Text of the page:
Jeremiah Hatch is our Revolutionary War vet pioneer!
|plaque on Jeremiah's home in Nauvoo|
Jeremiah had dark hair and eyes, and came from a line of Puritan New Englanders. His soldier father died in the Revolutionary War: after participating in the Battle of Bunker’s Hill and in an unsuccessful attempt to conquer the citadel at Quebec, Nathaniel died of smallpox. His widowed mother sent ten-year-old Jeremiah (middle child of seven) to be apprenticed to an unkindly miller. Jeremiah suffered for five years there until one day the master sent him out with a sack of grain for the mill, and Jeremiah met a recruiting officer and ran away and joined the army.
Teenage Jeremiah was too short to be a regular soldier (various records list heights of 4’9” up to 5’4”) when he enlisted in April 1781, and he served until the end of the Revolutionary War (in the third regiment Massachusetts line) as a fifer in the musicians’ corps. One song he must have played frequently was “Yankee Doodle.” A plaque was erected in Nauvoo to honor the only Illinois residence of a Revolutionary War veteran (although the house still standing may have really belonged to his son Josephus Hatch).
After the war, Jeremiah was made captain in charge of the militia in Bristol, Vermont, and became a successful farmer on a 1200-acre farm and orchard in the New Haven River Valley. He married Elizabeth and they were miraculously able to have children after thirteen stillbirths. His widowed mother lived with them for two years until her remarriage.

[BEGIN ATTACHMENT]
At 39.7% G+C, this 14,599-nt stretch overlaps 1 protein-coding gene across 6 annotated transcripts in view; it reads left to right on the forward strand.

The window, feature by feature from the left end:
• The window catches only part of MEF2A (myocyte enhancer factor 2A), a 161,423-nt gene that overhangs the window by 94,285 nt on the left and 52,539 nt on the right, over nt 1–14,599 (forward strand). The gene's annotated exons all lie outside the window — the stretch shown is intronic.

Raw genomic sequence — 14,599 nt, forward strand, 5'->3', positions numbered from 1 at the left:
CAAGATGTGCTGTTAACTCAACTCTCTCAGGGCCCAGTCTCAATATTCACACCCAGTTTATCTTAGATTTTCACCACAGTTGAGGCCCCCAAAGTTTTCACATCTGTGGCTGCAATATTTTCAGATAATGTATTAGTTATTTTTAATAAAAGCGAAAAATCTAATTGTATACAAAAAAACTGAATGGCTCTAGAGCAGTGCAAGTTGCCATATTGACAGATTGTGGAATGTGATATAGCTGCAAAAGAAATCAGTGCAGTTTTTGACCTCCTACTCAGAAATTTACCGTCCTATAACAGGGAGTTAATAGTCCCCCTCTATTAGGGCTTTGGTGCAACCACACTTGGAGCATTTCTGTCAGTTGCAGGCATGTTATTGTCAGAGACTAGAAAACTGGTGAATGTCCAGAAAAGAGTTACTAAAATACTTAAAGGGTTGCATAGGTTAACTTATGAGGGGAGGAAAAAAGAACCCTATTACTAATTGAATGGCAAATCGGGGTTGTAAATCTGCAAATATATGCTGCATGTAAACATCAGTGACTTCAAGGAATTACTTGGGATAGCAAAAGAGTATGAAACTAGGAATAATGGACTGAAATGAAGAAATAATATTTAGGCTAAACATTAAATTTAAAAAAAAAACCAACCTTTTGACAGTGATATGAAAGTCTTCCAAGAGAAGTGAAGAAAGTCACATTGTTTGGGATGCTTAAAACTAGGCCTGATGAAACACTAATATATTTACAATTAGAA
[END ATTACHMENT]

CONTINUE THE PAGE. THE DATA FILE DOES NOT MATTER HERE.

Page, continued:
After converting to the gospel, despite their old age, the Hatches sold their farm and moved west with eight other convert families. On their way to Nauvoo, they stopped in Kirtland and gained a testimony of temple work, and noted passing through the village of Chicago. In Nauvoo, they purchased a home on the corner of Ripley and Fulmer Street. Jeremiah petitioned for his pension to be forwarded with the following letter found in the National Archives files: “My son Hezekiah, upon whom I lean for comfort in old age, has removed to this place, Nauvoo, and I am moved by the Spirit of God and my love to be with the Saints to gather to this place.” His annual pension of about ninety dollars was transferred.
|Jeremiah Hatch's home in Nauvoo|
Jeremiah was ordained an elder with the injunction to quit the use of tobacco and to keep the Word of Wisdom. He and Elizabeth were given patriarchal blessings by Hyrum Smith. Challenges came for their family in Nauvoo. Their son Hezekiah was murdered, and Jeremiah and Elizabeth took in his three youngest orphaned children and raised their grandchildren, including Lorenzo Hill Hatch. They mourned the losses in their family, as well as the problems caused by their son Jeremiah, who married Sidney Rigdon’s daughter and became an apostle in Rigdon’s apostate splinter church. (He later died as a Union soldier in the Civil War.)
The Hatches received their endowments and were possibly sealed in the Nauvoo Temple on January 21, 1846. Their son Josephus fought the mobs in the final battle in September. They were forced out of Nauvoo, and since their horses were stolen, the Hatches walked to the river’s edge. They experienced the miracle of the quail at Sugar Creek, Iowa, in 1846, and worked for two years on Brigham Young’s Iowa farmland. Their wagon overturned in a thunderstorm, and the rigors of the Iowa trail contributed to Elizabeth’s death in Winter Quarters. On the day before Elizabeth died, George Albert Smith sealed the couple together. Jeremiah hoped to come to Utah, but died on the plains at the age of eighty-three.
I would give him a trip here to hear the Mormon Tabernacle Choir!